- Judge Dismisses McDaniel Challenge
- America's First Real Post-Cold War President
- Peters Keeps Lead in Michigan Senate Race
- Obama Hints He'll Delay Action in Immigration
- Baker Catches Coakley in New Poll
Posts in "Washington"
March 19, 2014
Should vulnerable Democratic incumbents in Republican-leaning districts run from President Barack Obama? The Washington Post’s Chris Cillizza did a good job of explaining the futility of the strategy in his Tuesday post, “Memo to Democrats: Running from Barack Obama Won’t Work.”
There is an alternative, though in all likelihood few Democrats running in swing states or districts have considered it seriously: Run toward the president. And even though it may sound like political suicide, the strategy has been deployed with success in the past.
In 2004, Republican Dave Reichert was elected to Washington’s 8th District with 52 percent in what was then one of the most competitive seats in the country. He immediately became a Democratic target for the following midterm elections, particularly as President George W. Bush’s job ratings began to slide.
But instead of running as far away from President Bush as possible, Reichert invited him to the district for a fundraiser in mid-June 2006. Full story
September 20, 2013
My colleague Kyle Trygstad nearly declared the end to the Senate recruitment season recently, but House strategists on both sides of the aisle still have their work cut out for them.
With a little more than a year before Election Day, Republican and Democratic operatives are searching for quality candidates in more than a handful of districts. Both sides want as many offensive opportunities as possible to keep the other side pinned down in their own territory.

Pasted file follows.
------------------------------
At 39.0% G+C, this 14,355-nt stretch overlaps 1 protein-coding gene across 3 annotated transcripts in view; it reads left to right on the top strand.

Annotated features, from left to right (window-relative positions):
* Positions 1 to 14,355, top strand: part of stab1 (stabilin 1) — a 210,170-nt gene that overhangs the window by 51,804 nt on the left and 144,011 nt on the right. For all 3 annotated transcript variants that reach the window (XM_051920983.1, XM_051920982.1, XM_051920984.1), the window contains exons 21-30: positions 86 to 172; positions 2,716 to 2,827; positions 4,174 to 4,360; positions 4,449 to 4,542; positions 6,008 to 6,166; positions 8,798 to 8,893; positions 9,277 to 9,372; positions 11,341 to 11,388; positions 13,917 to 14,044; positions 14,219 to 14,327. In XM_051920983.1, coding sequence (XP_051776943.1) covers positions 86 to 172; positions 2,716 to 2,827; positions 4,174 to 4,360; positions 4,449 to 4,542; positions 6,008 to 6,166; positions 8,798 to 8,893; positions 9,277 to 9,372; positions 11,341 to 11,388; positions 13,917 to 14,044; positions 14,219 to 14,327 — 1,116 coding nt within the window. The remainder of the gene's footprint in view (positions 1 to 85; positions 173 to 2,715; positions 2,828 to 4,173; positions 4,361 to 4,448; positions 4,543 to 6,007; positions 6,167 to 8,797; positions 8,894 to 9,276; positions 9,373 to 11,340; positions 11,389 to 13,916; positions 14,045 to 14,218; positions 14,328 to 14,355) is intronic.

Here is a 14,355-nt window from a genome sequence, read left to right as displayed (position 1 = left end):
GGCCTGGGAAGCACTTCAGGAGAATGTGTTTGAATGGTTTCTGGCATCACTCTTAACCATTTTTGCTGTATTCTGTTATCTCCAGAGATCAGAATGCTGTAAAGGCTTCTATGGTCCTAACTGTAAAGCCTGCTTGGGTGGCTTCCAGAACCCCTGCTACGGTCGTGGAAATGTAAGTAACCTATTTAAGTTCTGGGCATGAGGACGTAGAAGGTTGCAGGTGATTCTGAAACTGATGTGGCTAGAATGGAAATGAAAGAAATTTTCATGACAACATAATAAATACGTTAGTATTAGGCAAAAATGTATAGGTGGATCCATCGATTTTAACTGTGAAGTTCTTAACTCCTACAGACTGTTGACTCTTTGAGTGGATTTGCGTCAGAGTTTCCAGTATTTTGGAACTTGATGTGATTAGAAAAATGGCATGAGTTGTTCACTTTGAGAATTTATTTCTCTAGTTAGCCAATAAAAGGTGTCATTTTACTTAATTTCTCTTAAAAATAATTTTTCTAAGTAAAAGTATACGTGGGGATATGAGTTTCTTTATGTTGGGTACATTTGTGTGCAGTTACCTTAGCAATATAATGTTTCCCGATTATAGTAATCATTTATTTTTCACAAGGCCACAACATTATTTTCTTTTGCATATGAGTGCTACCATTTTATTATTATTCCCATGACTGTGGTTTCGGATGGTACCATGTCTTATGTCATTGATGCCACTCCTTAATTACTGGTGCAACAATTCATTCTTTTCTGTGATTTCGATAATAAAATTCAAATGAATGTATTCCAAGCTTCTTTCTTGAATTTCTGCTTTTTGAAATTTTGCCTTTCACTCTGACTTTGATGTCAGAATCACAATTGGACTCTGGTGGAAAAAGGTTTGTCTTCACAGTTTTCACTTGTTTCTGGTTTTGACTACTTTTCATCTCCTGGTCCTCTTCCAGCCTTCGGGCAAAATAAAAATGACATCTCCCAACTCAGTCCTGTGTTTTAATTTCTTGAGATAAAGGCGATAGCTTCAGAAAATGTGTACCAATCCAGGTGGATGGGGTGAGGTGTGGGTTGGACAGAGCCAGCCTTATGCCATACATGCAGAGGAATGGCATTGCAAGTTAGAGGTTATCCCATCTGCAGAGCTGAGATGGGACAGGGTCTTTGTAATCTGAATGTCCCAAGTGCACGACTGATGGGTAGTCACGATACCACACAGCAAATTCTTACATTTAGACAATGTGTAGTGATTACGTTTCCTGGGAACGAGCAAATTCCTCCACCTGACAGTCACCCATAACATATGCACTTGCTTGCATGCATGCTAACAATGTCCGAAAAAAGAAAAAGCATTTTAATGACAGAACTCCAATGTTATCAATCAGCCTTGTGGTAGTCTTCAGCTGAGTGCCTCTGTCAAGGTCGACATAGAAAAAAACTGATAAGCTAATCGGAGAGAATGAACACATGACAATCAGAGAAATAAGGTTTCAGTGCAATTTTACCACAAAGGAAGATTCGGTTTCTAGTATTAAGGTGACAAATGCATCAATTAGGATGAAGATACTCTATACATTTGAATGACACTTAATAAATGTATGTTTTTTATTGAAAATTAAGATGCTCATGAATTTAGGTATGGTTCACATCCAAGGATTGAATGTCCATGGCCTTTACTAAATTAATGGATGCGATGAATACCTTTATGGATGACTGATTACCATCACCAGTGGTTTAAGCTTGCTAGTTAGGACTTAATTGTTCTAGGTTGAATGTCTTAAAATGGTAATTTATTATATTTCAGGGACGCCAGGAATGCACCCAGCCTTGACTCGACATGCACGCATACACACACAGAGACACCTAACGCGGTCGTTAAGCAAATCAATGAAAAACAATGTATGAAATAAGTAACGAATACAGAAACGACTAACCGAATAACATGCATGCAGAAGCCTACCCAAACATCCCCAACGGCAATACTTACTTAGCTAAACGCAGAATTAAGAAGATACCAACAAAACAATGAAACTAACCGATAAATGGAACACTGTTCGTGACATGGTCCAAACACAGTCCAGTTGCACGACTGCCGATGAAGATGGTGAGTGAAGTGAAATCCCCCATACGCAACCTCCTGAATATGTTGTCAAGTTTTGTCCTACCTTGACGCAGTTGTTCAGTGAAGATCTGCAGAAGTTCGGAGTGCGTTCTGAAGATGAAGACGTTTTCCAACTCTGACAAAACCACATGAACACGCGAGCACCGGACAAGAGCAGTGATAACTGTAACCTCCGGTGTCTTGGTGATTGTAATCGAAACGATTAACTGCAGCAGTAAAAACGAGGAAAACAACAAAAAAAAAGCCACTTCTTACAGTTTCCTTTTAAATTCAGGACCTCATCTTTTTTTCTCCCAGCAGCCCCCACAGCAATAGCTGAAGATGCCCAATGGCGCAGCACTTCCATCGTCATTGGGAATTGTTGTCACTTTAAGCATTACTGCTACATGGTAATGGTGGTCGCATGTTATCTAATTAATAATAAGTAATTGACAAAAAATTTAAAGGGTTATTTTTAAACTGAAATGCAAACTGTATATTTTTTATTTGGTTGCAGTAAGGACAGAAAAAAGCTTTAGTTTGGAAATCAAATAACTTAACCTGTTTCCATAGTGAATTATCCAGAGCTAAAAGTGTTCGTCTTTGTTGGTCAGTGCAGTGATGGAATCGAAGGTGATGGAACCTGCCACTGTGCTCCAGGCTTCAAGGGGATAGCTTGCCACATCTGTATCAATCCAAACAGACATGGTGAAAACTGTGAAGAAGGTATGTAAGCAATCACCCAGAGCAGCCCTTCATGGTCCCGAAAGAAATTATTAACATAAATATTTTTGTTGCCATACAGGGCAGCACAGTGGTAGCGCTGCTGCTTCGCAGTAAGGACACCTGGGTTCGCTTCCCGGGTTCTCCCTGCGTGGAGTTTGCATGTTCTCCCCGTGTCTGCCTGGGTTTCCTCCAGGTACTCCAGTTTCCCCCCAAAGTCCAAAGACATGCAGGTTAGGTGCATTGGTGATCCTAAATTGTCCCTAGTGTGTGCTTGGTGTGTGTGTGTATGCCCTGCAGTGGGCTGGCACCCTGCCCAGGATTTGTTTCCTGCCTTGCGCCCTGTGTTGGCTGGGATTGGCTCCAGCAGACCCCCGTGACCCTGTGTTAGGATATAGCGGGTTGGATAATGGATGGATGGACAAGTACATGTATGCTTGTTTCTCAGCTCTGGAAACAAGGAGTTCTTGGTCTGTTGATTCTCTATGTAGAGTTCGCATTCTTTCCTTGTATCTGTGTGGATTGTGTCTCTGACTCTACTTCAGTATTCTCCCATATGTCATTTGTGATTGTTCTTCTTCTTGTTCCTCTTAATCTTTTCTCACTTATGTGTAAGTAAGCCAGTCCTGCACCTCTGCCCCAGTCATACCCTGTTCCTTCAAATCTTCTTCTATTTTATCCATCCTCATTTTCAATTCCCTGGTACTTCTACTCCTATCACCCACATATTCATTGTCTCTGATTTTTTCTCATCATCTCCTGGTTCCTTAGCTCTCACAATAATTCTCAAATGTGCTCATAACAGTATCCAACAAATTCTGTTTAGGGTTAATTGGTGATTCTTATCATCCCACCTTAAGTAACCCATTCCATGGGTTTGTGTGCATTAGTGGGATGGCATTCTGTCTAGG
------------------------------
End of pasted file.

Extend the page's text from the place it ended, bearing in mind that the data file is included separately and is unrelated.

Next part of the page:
Down 17 seats, Democrats need more GOP takeover opportunities to make up for any losses and so they don’t have to win all of the competitive seats to get back to the majority next November. Full story
July 14, 2013
Even in good Republican years, the West has proved to be something of a Democratic firewall. But in 2014, Republicans will likely need to win a big Senate race in Alaska to have any chance of flipping the chamber. And if the GOP were to suffer a three- or four-seat loss in California House seats, it might well put its control of the U.S. House in jeopardy.
Here are the top five races to watch in the West next year:
Alaska Senate. Defeating Democratic Sen. Mark Begich is crucial for Republicans if they plan on being in the majority in the Senate. The GOP will have a primary, but as long as the party does not nominate Joe Miller again, the party should be in the ballgame on Election Day. Rothenberg Political Report/Roll Call rating: Tossup/Tilt Democrat. Get the full Rothenberg Political Report analysis here ($).
California’s 52nd District. Democratic Rep. Scott Peters defeated GOP Rep. Brian Bilbray last year in a San Diego-area district, but he is already a Republican target. Former San Diego City Councilman Carl DeMaio is running close to Peters, and the race has hardly started. DeMaio, who is openly gay, is running as a new kind of Republican, but Democrats plan to tell another story. Rothenberg Political Report/Roll Call rating: Lean Democrat. Full story